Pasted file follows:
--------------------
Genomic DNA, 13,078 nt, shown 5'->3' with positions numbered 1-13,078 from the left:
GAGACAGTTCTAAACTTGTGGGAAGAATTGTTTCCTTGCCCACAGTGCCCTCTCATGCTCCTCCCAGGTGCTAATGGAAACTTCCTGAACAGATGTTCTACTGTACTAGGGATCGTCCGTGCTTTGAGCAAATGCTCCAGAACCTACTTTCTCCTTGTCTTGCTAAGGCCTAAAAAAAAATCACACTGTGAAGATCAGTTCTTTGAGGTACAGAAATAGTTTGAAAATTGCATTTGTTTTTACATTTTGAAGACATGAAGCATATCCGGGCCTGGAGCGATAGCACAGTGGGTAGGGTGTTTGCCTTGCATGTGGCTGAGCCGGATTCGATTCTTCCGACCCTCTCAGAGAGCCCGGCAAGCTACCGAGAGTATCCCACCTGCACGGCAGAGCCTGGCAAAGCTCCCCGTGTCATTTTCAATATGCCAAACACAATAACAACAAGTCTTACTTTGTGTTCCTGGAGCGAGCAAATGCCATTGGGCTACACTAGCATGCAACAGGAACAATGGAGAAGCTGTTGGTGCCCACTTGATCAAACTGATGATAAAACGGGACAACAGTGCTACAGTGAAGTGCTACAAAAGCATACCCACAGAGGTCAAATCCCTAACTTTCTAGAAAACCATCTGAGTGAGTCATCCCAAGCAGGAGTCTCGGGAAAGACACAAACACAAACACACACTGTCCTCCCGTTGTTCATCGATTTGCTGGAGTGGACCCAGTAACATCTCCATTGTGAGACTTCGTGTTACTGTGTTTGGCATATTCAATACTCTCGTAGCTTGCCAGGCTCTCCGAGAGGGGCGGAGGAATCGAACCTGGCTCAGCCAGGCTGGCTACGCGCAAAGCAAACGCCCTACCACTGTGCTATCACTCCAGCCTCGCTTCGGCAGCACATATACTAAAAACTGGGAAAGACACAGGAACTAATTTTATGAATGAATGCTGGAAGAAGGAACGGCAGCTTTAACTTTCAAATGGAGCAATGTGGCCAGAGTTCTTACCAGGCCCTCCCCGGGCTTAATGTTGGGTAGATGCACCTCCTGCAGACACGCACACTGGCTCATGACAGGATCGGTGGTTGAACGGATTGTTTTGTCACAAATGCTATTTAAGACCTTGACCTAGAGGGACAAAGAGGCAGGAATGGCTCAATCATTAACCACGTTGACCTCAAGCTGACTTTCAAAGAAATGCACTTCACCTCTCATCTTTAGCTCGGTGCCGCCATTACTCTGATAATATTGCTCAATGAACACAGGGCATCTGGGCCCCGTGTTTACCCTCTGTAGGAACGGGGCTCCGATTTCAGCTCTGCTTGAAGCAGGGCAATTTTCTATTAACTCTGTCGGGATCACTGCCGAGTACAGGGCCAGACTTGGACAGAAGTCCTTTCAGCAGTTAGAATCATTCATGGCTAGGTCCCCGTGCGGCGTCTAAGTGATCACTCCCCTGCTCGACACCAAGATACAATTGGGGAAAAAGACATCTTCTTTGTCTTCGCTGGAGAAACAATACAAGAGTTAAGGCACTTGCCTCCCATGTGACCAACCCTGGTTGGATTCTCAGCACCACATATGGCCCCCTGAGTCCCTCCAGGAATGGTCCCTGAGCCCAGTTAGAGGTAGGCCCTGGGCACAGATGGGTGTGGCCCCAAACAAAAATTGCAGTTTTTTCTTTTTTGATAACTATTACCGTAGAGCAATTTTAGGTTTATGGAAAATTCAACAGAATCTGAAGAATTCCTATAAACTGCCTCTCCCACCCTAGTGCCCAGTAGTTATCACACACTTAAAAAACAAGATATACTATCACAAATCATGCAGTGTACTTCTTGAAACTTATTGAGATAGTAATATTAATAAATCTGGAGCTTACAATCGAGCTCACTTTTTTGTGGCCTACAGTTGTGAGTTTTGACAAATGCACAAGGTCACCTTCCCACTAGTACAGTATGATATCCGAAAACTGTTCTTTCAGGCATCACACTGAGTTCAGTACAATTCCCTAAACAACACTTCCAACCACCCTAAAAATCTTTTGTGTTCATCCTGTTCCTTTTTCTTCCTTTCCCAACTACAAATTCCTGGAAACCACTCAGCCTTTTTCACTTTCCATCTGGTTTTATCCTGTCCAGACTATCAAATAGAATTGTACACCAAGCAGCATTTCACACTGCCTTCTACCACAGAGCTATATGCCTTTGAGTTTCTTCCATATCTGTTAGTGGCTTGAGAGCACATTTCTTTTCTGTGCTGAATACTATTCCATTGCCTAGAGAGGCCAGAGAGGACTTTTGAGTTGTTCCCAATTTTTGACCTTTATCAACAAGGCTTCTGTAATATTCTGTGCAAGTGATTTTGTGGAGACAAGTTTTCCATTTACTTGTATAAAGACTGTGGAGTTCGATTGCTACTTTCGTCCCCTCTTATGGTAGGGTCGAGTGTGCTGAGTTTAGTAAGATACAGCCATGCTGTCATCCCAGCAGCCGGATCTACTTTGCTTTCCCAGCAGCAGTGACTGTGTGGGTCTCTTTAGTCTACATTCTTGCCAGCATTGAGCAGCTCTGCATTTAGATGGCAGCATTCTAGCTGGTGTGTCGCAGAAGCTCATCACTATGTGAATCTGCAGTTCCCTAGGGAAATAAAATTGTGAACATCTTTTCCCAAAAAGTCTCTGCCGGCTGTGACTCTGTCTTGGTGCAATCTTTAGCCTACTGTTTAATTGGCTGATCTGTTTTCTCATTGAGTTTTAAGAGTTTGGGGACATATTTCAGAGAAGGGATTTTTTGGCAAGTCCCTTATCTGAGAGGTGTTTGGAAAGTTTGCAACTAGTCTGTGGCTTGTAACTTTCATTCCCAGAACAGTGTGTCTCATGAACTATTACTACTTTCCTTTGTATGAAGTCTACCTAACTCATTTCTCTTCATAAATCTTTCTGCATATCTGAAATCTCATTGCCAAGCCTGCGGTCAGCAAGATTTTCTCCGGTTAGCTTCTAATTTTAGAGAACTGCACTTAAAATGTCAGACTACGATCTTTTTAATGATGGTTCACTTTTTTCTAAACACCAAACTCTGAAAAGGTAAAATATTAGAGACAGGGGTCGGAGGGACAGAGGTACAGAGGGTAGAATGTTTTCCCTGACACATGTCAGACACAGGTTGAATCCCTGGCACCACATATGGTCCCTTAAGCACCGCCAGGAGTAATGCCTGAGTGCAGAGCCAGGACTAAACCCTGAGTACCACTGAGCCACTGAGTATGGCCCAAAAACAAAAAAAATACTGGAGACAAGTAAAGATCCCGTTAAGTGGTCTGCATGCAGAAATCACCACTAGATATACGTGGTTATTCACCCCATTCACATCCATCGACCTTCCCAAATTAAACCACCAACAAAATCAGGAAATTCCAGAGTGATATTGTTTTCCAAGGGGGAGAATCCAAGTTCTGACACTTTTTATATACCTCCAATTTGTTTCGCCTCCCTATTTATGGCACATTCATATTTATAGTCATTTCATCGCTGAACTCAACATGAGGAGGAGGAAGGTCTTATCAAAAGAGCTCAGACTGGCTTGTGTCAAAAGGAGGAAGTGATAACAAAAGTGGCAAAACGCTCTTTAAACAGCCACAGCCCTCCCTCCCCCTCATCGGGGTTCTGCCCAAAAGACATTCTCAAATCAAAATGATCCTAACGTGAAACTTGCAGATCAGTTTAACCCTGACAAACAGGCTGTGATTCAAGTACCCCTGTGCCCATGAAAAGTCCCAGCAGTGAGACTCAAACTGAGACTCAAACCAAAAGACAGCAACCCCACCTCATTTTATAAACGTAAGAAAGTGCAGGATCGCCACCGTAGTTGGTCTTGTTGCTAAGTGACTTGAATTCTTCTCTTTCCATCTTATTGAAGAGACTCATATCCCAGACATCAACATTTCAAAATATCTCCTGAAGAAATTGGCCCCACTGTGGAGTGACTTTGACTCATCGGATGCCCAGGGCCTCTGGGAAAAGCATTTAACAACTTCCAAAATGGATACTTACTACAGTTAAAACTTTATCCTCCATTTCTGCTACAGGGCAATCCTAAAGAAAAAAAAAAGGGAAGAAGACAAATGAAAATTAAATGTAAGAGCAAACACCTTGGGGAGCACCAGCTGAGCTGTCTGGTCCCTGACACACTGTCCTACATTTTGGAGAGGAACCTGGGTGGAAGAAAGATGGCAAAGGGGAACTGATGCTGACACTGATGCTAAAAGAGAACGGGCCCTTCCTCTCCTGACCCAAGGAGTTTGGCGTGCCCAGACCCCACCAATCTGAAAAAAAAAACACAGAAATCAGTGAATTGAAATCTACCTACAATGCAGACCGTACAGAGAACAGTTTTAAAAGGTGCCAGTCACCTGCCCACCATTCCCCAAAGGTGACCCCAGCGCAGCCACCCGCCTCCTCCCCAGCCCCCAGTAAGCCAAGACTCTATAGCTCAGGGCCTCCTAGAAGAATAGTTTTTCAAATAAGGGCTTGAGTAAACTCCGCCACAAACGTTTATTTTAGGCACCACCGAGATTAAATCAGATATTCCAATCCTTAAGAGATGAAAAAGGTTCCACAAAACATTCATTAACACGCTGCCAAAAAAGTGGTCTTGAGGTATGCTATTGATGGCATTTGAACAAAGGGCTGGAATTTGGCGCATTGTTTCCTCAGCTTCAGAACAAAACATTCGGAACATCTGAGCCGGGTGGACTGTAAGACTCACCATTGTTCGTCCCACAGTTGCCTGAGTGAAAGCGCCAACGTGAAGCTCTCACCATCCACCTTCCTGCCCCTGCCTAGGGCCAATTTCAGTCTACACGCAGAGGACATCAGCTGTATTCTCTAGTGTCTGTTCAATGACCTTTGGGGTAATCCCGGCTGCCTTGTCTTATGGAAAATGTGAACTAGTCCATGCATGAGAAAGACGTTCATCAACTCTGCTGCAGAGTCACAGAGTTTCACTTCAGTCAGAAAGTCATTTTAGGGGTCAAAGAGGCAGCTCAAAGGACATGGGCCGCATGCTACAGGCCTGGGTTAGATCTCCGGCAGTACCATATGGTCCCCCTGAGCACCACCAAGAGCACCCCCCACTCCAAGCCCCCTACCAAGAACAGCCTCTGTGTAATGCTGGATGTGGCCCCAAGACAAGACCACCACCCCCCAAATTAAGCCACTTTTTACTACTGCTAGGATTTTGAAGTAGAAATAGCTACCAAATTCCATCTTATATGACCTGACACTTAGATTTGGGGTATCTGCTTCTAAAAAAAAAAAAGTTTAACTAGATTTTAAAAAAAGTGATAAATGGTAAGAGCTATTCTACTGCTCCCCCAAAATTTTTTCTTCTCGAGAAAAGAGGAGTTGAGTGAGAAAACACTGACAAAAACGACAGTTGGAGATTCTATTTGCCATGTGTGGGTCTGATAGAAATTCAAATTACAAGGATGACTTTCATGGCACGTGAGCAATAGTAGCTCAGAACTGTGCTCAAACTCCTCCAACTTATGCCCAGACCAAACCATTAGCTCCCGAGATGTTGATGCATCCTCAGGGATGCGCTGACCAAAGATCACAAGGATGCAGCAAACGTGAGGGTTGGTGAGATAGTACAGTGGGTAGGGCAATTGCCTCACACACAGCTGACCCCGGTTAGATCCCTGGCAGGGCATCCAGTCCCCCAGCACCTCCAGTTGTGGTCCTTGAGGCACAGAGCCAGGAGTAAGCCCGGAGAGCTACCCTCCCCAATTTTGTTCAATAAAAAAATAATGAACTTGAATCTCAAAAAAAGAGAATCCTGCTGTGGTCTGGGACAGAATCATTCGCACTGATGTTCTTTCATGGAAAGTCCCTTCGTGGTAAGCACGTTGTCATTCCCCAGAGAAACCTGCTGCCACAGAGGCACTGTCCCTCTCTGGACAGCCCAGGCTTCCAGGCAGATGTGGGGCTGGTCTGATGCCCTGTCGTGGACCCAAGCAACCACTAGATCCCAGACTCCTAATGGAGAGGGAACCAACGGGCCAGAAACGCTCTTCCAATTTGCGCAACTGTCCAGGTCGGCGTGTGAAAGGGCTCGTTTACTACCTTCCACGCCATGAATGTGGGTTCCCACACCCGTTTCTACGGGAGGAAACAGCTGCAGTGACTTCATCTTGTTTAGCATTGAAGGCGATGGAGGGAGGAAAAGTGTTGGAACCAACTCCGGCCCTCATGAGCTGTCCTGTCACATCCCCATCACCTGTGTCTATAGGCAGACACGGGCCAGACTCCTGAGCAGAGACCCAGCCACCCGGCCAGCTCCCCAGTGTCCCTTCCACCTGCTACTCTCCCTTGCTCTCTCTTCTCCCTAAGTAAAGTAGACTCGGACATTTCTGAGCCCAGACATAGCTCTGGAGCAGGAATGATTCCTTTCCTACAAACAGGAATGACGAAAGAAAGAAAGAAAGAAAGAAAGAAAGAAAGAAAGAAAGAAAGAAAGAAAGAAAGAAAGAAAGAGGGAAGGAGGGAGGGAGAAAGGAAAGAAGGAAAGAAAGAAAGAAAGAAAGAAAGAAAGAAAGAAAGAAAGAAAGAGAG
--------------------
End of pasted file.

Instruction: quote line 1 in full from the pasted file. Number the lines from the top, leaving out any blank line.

Genomic DNA, 13,078 nt, shown 5'->3' with positions numbered 1-13,078 from the left: